CYGS

Hall of Fame
#71
I think for the general public Novak or RAfa would be GOAT if they get 21.

But Fed and Rafa have so much flair in their game that it is pure art . Djoker is machine like and more science . Personally I would never consider Novak the GOAT but he is probably the most technically complete player . Fed’s Uber offense is not a right fit for that slot
So predictable.
 
#72
Anything is possible with Novak. If he keeps his level and no-one steps up then he could break the all time record. But on the other hand nothing is a given - many things could happen that would knock him off the top.
 
#73
I get that, but my reply was more due to a. the constant punditry about defending points. Yes, that matters week to week, but it's all about earning points; and b. the comment that his poor start to 2018 helped/helps him. If that were the case, does being the 2,000th-ranked player in 2018 help that player in 2019? Well, no...but it only appears to help through the narow prism of "defending points."
His poor start helps him going into 2019 because he has little points to defend. It is definitely about earning points as you said but it's also about defending points. You cannot earn when you are always defending which is what he had to worry about at his peak from 2015-2016, but doesn't have to worry about the 1st half of next year.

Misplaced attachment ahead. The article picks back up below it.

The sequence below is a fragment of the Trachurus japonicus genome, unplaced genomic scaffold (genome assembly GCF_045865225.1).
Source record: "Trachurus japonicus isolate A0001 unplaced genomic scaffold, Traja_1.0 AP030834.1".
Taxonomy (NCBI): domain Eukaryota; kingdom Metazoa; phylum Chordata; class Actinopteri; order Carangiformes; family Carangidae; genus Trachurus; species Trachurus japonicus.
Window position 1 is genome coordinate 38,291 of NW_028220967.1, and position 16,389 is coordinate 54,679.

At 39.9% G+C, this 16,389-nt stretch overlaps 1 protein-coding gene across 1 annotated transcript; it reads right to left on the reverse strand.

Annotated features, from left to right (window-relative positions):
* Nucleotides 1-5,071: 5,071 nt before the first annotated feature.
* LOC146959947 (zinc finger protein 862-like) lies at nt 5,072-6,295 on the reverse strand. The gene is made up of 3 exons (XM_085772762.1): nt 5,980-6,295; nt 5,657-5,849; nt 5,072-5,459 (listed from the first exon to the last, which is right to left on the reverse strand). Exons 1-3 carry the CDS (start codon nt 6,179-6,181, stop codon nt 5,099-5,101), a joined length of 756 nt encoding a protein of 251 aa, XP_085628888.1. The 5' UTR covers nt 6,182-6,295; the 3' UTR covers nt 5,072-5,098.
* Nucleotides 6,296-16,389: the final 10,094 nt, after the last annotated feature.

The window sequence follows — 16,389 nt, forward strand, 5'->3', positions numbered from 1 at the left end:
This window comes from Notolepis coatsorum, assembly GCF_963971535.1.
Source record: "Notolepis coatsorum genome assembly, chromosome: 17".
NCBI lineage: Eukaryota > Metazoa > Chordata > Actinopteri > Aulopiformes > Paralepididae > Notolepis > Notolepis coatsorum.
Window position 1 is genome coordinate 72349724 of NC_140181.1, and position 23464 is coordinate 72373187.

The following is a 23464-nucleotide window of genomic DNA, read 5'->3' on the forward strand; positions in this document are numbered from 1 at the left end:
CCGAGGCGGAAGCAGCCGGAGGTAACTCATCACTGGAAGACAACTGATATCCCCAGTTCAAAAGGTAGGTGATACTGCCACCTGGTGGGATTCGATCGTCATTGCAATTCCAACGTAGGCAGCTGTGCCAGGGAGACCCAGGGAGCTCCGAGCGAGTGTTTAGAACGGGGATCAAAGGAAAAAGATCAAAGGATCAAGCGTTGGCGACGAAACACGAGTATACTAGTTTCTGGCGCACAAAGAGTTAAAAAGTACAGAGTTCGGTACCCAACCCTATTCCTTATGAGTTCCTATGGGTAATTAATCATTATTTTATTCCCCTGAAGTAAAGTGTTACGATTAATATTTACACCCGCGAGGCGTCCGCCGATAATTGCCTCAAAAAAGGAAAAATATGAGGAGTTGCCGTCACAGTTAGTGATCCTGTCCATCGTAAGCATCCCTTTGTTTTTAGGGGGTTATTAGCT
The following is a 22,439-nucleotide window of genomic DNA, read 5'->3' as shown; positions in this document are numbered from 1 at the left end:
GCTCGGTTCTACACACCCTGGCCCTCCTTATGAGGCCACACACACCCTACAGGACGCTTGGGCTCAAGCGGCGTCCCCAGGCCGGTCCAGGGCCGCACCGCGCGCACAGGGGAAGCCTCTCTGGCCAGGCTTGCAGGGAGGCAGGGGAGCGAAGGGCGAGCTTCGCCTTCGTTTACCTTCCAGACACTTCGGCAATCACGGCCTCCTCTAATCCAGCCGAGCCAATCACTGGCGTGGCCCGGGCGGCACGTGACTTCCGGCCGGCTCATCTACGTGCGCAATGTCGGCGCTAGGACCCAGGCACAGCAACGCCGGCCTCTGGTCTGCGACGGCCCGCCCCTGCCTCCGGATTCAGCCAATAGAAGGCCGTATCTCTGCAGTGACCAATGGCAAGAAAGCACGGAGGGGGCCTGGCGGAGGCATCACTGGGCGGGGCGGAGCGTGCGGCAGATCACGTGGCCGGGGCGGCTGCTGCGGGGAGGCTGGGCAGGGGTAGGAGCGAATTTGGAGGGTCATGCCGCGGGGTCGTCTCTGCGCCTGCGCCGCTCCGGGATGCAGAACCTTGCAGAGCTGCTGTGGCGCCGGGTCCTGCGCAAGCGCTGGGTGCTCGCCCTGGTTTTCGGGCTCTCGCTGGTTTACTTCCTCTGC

#74
I think for the general public Novak or RAfa would be GOAT if they get 21.

But Fed and Rafa have so much flair in their game that it is pure art . Djoker is machine like and more science . Personally I would never consider Novak the GOAT but he is probably the most technically complete player . Fed’s Uber offense is not a right fit for that slot
Shouldn't the GOAT be who has the best achievements regardless of style? After all, the ultimate goal is to win is it not?
 
#75
What you're saying is often true but in this case it really does help him, it's very rare his ascension and hes going to benefit from it in terms if weeks at 1. If he was good enough to be like 2nd or 3rd ranked in the early part of 2018 it wouldnt help him as much.
It could help him hold onto #1 through the first 6 months of 2019, assuming he gets there - or "help" hm get there in early 2019. But by that analysis, his two majors-plus a 1000 and maybe more in the second half of 2019 will hurt him. To me, losing never helps (even in the prior years) and winning never hurts. The whole "defending points" approach is just parroted to death, both here and elsewhere. It's to the point where everyone is making all these calculations for YE#1 based on this, when it's much easier to just watch the Race to London.

Drives me crazy, as I search for intelligent discussion sites on all the stuff that matters to me - tennis, all the major American sports, politics, music, etc. (That said, I think we mostly agree, and that you, essentially, see my points here.)
 

Red Rick

Talk Tennis Guru
#76